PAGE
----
How It Really Feels to Be a Prison Wife

Emma Love Arbogast
8 min readMay 10, 2017


Yesterday I posted another story to my Facebook feed, about a man who died on the floor of his cell in a local county jail of treatable injuries.

For more than five hours, a Yamhill County Jail inmate writhed in pain on his mattress, clutched his side, walked 19 times to the door to press an intercom button for help and urinated blood in the toilet inside his cell, but no one came to help Jed Hawk Myers, according to jail records, video and police investigative reports. (source)

These stories don’t surprise me anymore.

I only posted this one of many similar stories because it was local. And because the fact that he died on the day he was to be released makes it more poignant. He was in jail because of a parole violation. He was 34. He had a five year old little girl, a fiance, parents, a sister. They are still grieving.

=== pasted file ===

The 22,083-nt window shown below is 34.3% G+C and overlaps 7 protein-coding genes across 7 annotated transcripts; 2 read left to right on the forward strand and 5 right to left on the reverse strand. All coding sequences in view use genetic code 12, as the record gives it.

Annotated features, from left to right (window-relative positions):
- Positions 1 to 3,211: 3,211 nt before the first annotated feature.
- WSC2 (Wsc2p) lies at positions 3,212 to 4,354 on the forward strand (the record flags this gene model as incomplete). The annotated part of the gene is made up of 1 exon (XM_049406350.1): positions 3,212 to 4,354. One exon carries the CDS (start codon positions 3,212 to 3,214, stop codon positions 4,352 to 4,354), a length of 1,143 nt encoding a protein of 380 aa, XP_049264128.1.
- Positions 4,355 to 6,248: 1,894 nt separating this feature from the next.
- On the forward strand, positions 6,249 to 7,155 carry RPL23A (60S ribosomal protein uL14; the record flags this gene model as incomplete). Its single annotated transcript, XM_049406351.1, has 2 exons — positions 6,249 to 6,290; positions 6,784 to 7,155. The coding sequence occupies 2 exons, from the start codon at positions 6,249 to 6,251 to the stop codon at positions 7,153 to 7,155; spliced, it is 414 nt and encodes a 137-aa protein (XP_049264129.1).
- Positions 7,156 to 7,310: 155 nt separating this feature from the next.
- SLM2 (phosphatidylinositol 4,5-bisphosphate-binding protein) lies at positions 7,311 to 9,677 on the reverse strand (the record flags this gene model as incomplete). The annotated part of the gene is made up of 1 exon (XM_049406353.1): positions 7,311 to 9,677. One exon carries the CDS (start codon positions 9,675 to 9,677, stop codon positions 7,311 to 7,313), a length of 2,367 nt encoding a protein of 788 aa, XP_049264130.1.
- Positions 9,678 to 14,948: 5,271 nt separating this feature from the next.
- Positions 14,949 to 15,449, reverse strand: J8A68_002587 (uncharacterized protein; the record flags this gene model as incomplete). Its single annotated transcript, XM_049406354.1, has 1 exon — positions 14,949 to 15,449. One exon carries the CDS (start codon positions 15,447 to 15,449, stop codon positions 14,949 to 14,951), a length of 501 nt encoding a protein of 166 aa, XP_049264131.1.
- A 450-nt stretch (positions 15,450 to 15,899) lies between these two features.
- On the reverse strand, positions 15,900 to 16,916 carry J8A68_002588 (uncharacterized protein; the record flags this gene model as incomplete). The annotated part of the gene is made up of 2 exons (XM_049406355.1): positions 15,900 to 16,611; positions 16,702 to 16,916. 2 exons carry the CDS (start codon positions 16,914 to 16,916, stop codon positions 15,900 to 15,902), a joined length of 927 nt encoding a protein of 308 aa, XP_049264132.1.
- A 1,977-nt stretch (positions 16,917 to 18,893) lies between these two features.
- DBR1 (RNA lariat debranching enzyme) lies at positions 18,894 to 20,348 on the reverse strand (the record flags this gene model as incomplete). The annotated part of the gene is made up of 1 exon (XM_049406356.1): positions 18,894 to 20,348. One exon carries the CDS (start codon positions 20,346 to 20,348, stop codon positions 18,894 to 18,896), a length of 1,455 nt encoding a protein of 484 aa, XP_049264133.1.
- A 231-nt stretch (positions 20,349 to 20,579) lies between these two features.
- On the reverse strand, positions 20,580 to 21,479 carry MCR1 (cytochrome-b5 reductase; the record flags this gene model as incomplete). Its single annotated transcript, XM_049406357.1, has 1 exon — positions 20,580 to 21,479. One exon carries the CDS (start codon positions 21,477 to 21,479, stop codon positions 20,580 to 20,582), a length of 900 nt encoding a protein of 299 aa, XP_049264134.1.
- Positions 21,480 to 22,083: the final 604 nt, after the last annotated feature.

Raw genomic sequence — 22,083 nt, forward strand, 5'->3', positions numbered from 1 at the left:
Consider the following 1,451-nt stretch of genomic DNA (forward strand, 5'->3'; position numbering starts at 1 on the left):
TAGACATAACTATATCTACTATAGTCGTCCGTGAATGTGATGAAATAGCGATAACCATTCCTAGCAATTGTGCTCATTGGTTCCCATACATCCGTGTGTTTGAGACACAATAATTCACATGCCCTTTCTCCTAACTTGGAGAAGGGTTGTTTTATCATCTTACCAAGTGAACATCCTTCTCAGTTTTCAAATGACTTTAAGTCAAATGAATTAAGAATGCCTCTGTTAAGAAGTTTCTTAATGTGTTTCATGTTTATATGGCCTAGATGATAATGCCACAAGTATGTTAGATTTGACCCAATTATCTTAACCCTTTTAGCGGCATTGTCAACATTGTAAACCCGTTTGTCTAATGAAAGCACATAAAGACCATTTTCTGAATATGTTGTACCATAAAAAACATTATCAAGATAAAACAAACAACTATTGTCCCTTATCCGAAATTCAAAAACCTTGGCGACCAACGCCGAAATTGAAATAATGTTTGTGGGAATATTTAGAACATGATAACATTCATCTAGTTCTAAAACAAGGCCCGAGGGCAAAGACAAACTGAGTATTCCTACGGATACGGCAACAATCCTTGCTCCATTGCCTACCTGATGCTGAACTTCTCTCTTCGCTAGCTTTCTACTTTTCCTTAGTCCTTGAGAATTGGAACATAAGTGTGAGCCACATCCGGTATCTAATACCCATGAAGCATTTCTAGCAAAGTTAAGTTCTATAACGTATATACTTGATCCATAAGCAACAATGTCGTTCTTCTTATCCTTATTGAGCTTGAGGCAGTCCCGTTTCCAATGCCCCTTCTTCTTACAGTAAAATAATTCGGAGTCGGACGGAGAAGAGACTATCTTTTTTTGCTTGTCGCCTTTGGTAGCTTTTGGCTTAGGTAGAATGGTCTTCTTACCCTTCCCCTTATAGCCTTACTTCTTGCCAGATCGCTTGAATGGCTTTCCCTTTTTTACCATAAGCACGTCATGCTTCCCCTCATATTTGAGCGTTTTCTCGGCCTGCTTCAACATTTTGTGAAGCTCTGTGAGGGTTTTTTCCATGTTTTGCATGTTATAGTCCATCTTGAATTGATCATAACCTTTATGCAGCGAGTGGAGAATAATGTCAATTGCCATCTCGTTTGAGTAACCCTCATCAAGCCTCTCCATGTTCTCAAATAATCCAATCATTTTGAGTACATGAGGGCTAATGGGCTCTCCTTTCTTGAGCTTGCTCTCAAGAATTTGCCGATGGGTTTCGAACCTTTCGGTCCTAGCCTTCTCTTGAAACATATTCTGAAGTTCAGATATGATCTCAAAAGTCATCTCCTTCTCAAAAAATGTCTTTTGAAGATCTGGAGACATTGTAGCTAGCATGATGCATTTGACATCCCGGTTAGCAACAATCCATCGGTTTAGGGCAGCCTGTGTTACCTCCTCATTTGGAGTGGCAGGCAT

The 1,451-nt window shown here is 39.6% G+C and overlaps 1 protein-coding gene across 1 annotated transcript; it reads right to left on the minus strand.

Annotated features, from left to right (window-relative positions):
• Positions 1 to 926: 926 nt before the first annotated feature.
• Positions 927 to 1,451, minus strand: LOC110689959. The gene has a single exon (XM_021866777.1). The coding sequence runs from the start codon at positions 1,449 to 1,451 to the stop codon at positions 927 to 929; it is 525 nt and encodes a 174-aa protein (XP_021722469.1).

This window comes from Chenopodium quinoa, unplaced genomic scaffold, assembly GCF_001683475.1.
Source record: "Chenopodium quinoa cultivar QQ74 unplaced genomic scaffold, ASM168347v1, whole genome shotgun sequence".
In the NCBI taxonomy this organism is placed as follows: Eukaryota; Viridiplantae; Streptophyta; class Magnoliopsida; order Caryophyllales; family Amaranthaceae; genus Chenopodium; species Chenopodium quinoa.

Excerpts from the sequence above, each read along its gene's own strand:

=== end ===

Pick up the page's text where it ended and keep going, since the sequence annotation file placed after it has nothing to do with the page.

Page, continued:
When I read stories like this, I always scroll down to the comments. I want to know how people feel. I’m searching for some sign that they care. Because this is every family member’s worst nightmare: their loved one dying alone, in pain, while the medical staff ignores their cries for help. Stories like this make me feel helpless and terrified. It’s an ongoing stressor in my life and will be until my husband is released.

On this story, as is typical of stories like this, many of the comments are some version of “If he didn’t want to die he shouldn’t have been in jail”.

Americans especially are often merciless when it comes to incarceration. I think this is the result of decades of dehumanization of people who have committed crimes throughout every kind of media. In this case, the picture shows a man who is clean-cut, white, with no visible tattoos or other obvious class markers— he looks like someone you’d see at a coffeeshop in downtown Portland. So in this case at least, it’s not racism or classism or other stereotypes. It’s purely incarceration-ism. It’s the judgment that if you have been in jail or prison you’re now tainted and deserve everything bad that ever happens to you, up to and including dying horribly.